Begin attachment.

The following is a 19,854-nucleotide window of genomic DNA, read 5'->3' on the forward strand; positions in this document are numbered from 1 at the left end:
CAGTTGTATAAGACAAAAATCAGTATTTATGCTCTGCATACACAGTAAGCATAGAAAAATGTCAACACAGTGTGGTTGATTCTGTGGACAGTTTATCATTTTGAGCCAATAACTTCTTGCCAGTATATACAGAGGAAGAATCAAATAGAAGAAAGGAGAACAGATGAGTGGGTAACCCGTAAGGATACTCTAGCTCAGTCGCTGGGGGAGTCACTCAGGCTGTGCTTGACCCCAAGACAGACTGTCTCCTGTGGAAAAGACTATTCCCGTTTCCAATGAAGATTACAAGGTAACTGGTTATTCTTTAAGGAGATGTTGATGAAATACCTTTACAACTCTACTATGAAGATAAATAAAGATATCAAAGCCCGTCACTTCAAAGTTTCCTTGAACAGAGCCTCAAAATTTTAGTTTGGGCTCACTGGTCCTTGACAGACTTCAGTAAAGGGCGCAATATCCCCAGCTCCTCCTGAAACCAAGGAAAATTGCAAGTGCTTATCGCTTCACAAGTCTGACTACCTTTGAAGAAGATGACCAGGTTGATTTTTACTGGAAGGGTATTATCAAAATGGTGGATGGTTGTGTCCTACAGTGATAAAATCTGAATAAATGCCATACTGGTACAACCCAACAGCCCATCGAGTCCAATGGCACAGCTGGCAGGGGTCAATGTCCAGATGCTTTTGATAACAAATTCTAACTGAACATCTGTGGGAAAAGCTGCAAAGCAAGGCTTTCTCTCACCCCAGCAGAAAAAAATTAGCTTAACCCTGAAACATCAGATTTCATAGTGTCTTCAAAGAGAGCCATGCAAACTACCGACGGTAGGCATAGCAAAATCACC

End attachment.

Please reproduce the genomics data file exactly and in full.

The following is a 19,854-nucleotide window of genomic DNA, read 5'->3' on the forward strand; positions in this document are numbered from 1 at the left end:
CAGTTGTATAAGACAAAAATCAGTATTTATGCTCTGCATACACAGTAAGCATAGAAAAATGTCAACACAGTGTGGTTGATTCTGTGGACAGTTTATCATTTTGAGCCAATAACTTCTTGCCAGTATATACAGAGGAAGAATCAAATAGAAGAAAGGAGAACAGATGAGTGGGTAACCCGTAAGGATACTCTAGCTCAGTCGCTGGGGGAGTCACTCAGGCTGTGCTTGACCCCAAGACAGACTGTCTCCTGTGGAAAAGACTATTCCCGTTTCCAATGAAGATTACAAGGTAACTGGTTATTCTTTAAGGAGATGTTGATGAAATACCTTTACAACTCTACTATGAAGATAAATAAAGATATCAAAGCCCGTCACTTCAAAGTTTCCTTGAACAGAGCCTCAAAATTTTAGTTTGGGCTCACTGGTCCTTGACAGACTTCAGTAAAGGGCGCAATATCCCCAGCTCCTCCTGAAACCAAGGAAAATTGCAAGTGCTTATCGCTTCACAAGTCTGACTACCTTTGAAGAAGATGACCAGGTTGATTTTTACTGGAAGGGTATTATCAAAATGGTGGATGGTTGTGTCCTACAGTGATAAAATCTGAATAAATGCCATACTGGTACAACCCAACAGCCCATCGAGTCCAATGGCACAGCTGGCAGGGGTCAATGTCCAGATGCTTTTGATAACAAATTCTAACTGAACATCTGTGGGAAAAGCTGCAAAGCAAGGCTTTCTCTCACCCCAGCAGAAAAAAATTAGCTTAACCCTGAAACATCAGATTTCATAGTGTCTTCAAAGAGAGCCATGCAAACTACCGACGGTAGGCATAGCAAAATCACC